None of these songs has been born again, and to that end there is no such thing as Christian music. No. Christ didn’t come and die for my songs, he came for me. Yes. My songs are a part of my life. But judging from scripture I can only conclude that our God is much more interested in how I treat the poor and the broken and the hungry than the personal pronouns I use when I sing. I am a believer. Many of these songs talk about this belief. An obligation to say this or do that does not sound like the glorious freedom that Christ died to afford me.
My sense is that conservative Christian objections to Obamacare in particular, and to the expansion of government in general, are driven not only by the unfortunate policy specifics, but also by more general concerns that are fundamentally and legitimately theological. More specifically, such opposition is funded by real if often inchoate convictions about theological anthropology, theology proper, and ecclesiology.
First, there is the undeniable fact that the expansion of the welfare state undermines individual responsibility. Christian conservatives know from Scripture and experience that human beings generally behave self-centeredly and tend to prioritize short-term gratification unless there are normative and institutional structures in place that provide discipline and incentive to do otherwise. Moreover, conservatives know from experience and common sense that when government subsidizes behavior the nation gets more of that behavior. It was precisely this recognition that lay at the heart of the successful welfare reform in the 1990s.
Second, there is the problem of secular, statist idolatry. The modern welfare state is the Leviathan that puts itself in the place of God as that which meets cradle-to-the-grave needs of people. In fact, there is now a host of sociological evidence indicating that the decline of Christianity in the West can be correlated rather precisely with the expansion of government.
Third, there is the fact that the “therapeutocracy” (to use social theorist Jürgen Habermas’s memorable term) of the modern welfare state has little tolerance for faith perspectives that oppose its edicts or compete with it for the allegiance of the populace. Thus it seeks to undercut the mediating structures (churches and voluntary societies) that Tocqueville so eloquently recognized as essential to the preservation of genuine democracy. How else are we to understand the way that the Obama administration has persistently been picking unnecessary fights with people of faith, whether it be the efforts to marginalize Christians in the military, the bizarre arguments of the Obama administration in a recent court case (Hosanna-Tabor Evangelical Lutheran Church and School v. Equal Employment Opportunity Commission) that the free-exercise clause First Amendment does not protect a religious organization’s right to choose its own leaders, or the contraceptive mandate of Obamacare?
I’ll agree that we need to have a good and substantive discussion about healthcare reform. But sentimental soundbites from the Evangelical left about “care for the poor” do not contribute much to that endeavor.
In 2012 Douglas Wilson gave a two-part lecture series at the of Indiana University about what the Bible says about human sexuality, followed by a Q&A. Watch the whole thing at http://www.canonwired.com/bloomington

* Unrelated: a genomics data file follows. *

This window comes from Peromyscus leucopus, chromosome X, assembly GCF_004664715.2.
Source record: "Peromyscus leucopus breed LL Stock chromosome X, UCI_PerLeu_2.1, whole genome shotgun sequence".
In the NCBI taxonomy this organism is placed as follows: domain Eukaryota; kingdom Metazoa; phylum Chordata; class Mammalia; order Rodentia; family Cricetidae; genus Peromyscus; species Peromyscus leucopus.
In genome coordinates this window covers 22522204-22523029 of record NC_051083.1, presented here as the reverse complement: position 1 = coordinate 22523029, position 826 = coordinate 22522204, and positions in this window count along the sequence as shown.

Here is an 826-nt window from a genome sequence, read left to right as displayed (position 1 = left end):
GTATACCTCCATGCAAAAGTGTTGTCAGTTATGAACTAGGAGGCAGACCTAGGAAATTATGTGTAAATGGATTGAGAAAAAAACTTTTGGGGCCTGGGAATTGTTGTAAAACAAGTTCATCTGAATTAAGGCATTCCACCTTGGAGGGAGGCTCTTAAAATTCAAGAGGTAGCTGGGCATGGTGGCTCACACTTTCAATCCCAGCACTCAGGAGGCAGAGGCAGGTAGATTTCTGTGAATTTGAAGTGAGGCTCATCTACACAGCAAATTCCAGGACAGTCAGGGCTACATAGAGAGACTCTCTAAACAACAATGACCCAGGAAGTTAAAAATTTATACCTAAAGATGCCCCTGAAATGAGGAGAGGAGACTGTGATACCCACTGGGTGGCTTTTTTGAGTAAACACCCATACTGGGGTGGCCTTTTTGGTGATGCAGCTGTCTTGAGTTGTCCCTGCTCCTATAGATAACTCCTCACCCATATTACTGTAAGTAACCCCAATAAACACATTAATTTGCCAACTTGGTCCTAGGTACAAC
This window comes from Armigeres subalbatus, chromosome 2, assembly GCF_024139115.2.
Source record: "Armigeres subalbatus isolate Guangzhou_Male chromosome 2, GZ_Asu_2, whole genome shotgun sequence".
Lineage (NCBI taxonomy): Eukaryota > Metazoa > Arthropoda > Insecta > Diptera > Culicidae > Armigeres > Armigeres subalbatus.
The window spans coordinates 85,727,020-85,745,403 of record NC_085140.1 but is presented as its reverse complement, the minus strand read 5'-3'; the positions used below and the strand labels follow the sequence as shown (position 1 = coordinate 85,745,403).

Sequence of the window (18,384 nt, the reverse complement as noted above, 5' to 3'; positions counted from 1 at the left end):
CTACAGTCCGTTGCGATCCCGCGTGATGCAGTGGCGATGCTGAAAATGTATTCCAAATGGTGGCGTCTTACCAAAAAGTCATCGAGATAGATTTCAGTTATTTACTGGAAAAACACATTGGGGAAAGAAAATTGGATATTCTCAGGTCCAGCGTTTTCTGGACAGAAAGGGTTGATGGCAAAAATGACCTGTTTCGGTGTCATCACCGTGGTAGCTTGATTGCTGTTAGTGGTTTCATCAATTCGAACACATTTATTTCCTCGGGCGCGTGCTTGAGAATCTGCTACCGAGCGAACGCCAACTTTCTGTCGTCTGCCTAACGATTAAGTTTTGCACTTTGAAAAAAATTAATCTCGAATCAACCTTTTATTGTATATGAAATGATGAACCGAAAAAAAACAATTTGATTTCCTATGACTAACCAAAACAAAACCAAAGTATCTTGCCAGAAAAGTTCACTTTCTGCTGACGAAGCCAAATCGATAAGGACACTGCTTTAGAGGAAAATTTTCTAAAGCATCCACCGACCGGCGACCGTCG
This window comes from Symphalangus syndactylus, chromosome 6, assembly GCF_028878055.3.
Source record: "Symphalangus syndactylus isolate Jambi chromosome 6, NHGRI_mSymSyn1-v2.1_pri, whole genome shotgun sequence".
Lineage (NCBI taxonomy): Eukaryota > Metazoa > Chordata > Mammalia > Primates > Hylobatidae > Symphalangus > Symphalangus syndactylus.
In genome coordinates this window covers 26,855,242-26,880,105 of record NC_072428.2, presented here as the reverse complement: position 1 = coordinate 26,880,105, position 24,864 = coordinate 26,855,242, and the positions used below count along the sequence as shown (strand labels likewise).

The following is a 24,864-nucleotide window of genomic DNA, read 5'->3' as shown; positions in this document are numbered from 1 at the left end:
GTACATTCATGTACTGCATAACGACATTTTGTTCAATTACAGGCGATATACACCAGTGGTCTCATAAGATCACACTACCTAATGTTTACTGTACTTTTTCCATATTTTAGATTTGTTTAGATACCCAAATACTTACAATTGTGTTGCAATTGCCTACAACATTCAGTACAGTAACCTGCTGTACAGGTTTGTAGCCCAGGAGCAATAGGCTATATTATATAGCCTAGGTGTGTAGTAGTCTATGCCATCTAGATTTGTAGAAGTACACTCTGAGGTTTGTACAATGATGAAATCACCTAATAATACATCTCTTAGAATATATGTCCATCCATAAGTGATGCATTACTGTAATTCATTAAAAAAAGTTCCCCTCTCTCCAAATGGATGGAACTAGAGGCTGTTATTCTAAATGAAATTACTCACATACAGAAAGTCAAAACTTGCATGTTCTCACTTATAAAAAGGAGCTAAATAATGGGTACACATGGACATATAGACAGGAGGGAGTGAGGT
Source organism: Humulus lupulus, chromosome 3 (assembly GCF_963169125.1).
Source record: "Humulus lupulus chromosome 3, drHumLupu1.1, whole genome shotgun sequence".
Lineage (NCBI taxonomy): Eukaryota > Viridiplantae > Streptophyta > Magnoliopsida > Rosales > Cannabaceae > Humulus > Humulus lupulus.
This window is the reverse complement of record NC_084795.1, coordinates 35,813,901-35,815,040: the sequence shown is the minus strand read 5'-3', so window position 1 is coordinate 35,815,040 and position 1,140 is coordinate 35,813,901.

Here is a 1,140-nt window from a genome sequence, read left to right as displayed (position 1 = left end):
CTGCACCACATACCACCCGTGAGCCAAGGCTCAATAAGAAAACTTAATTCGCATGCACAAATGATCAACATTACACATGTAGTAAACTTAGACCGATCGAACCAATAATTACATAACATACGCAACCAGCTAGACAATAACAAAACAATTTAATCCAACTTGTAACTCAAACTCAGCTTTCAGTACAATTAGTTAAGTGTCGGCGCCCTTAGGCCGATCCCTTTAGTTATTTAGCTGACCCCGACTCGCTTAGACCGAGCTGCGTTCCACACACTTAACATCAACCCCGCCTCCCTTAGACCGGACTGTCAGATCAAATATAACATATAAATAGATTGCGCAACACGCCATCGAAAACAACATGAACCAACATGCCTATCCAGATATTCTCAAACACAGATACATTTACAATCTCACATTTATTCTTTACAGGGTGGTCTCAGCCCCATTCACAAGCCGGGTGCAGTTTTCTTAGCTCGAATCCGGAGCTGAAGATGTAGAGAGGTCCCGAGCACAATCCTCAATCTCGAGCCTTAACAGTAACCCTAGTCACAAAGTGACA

I’m hoping to post a few thoughts on this tomorrow at spiritualfriendship.org, but for now, please click through and read the whole of this humble, smart, provocative, gospel-proclaiming interview with my friend Steve Holmes on the current state of the same-sex marriage debate in evangelical Christianity.
This is a profoundly challenging and provocative interview. I’m still working through what I think about it.
Now the task of Christian parents, when it comes to worldliness (to lapse for a moment into the biblical terminology for this), is to communicate a sense of disenchantment, not just disapproval. Don’t take this wrong — disapproval should be a base-line given, and it should be there and functioning. But that is not where the action is. Our task is demythologizing what the world is doing, not shaking a censorious finger at it.
It is like explaining a magic trick. When a child sees an illusionist doing something remarkable, he is amazed. But if someone explains in detail how the trick is accomplished, where all the wires are, it will no longer be possible for him not to see the trick.
When Christians sell books and preach sermons encouraging non-married people to embrace their “singleness” as a blessing, we are promoting the destructive effects of the sexual revolution. “Singleness” as we conceive of it in our culture is not the will of God at all. It is representative of a deeply fragmented society. Singleness in America typically means a lack of kinship connectedness. This was not the case, for example, with Jesus who was not married. He never lived alone. He went from the family home to a group of twelve close friends who shared daily life with him until he died (followers who would have never left off following him). His mother and brothers were also still involved in his life and are often mentioned. Jesus’ mother was there at his darkest hour when he died. In contrast, singleness in America often refers to a person who lives alone or in non-permanent, non-kinship relationships.
"Zero evidence for any miraculous resurrection." That’s quite an absolutist statement you’ve got there, one that virtually nobody is prepared to defend with any degree of intellectual honesty. I’ll accept that you believe the evidence is insufficient, but denying the existence of any evidence whatsoever is pretty rich.
And you criticize Christians for their certainty… I’d say some epistemological humility is in order here.